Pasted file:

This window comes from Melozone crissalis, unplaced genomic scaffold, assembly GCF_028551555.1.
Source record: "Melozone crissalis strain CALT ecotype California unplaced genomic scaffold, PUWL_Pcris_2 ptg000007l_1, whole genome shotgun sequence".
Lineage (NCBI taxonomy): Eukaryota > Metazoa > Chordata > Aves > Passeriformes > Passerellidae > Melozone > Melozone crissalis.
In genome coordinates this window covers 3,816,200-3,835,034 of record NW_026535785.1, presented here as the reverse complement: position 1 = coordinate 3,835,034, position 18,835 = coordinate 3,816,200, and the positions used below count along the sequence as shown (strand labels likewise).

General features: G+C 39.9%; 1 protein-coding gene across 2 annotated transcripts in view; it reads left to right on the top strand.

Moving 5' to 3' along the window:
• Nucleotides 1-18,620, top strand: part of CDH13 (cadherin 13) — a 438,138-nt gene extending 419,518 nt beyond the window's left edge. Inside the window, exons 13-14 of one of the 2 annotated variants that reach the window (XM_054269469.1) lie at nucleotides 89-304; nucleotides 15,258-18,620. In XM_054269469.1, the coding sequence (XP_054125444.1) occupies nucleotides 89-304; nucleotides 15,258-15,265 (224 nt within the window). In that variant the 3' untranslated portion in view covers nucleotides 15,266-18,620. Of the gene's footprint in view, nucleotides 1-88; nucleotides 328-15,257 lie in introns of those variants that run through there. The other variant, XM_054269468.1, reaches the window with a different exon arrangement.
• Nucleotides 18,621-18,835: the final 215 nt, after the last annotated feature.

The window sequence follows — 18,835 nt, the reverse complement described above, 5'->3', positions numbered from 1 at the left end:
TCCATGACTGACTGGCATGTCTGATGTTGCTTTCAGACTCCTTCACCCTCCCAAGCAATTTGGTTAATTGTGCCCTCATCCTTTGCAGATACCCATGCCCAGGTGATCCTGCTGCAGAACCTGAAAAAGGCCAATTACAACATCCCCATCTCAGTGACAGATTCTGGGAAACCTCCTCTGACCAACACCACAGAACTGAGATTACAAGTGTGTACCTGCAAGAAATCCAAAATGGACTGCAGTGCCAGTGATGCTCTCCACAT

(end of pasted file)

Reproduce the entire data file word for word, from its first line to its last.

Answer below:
This window comes from Melozone crissalis, unplaced genomic scaffold, assembly GCF_028551555.1.
Source record: "Melozone crissalis strain CALT ecotype California unplaced genomic scaffold, PUWL_Pcris_2 ptg000007l_1, whole genome shotgun sequence".
Lineage (NCBI taxonomy): Eukaryota > Metazoa > Chordata > Aves > Passeriformes > Passerellidae > Melozone > Melozone crissalis.
In genome coordinates this window covers 3,816,200-3,835,034 of record NW_026535785.1, presented here as the reverse complement: position 1 = coordinate 3,835,034, position 18,835 = coordinate 3,816,200, and the positions used below count along the sequence as shown (strand labels likewise).

General features: G+C 39.9%; 1 protein-coding gene across 2 annotated transcripts in view; it reads left to right on the top strand.

Moving 5' to 3' along the window:
• Nucleotides 1-18,620, top strand: part of CDH13 (cadherin 13) — a 438,138-nt gene extending 419,518 nt beyond the window's left edge. Inside the window, exons 13-14 of one of the 2 annotated variants that reach the window (XM_054269469.1) lie at nucleotides 89-304; nucleotides 15,258-18,620. In XM_054269469.1, the coding sequence (XP_054125444.1) occupies nucleotides 89-304; nucleotides 15,258-15,265 (224 nt within the window). In that variant the 3' untranslated portion in view covers nucleotides 15,266-18,620. Of the gene's footprint in view, nucleotides 1-88; nucleotides 328-15,257 lie in introns of those variants that run through there. The other variant, XM_054269468.1, reaches the window with a different exon arrangement.
• Nucleotides 18,621-18,835: the final 215 nt, after the last annotated feature.

The window sequence follows — 18,835 nt, the reverse complement described above, 5'->3', positions numbered from 1 at the left end:
TCCATGACTGACTGGCATGTCTGATGTTGCTTTCAGACTCCTTCACCCTCCCAAGCAATTTGGTTAATTGTGCCCTCATCCTTTGCAGATACCCATGCCCAGGTGATCCTGCTGCAGAACCTGAAAAAGGCCAATTACAACATCCCCATCTCAGTGACAGATTCTGGGAAACCTCCTCTGACCAACACCACAGAACTGAGATTACAAGTGTGTACCTGCAAGAAATCCAAAATGGACTGCAGTGCCAGTGATGCTCTCCACAT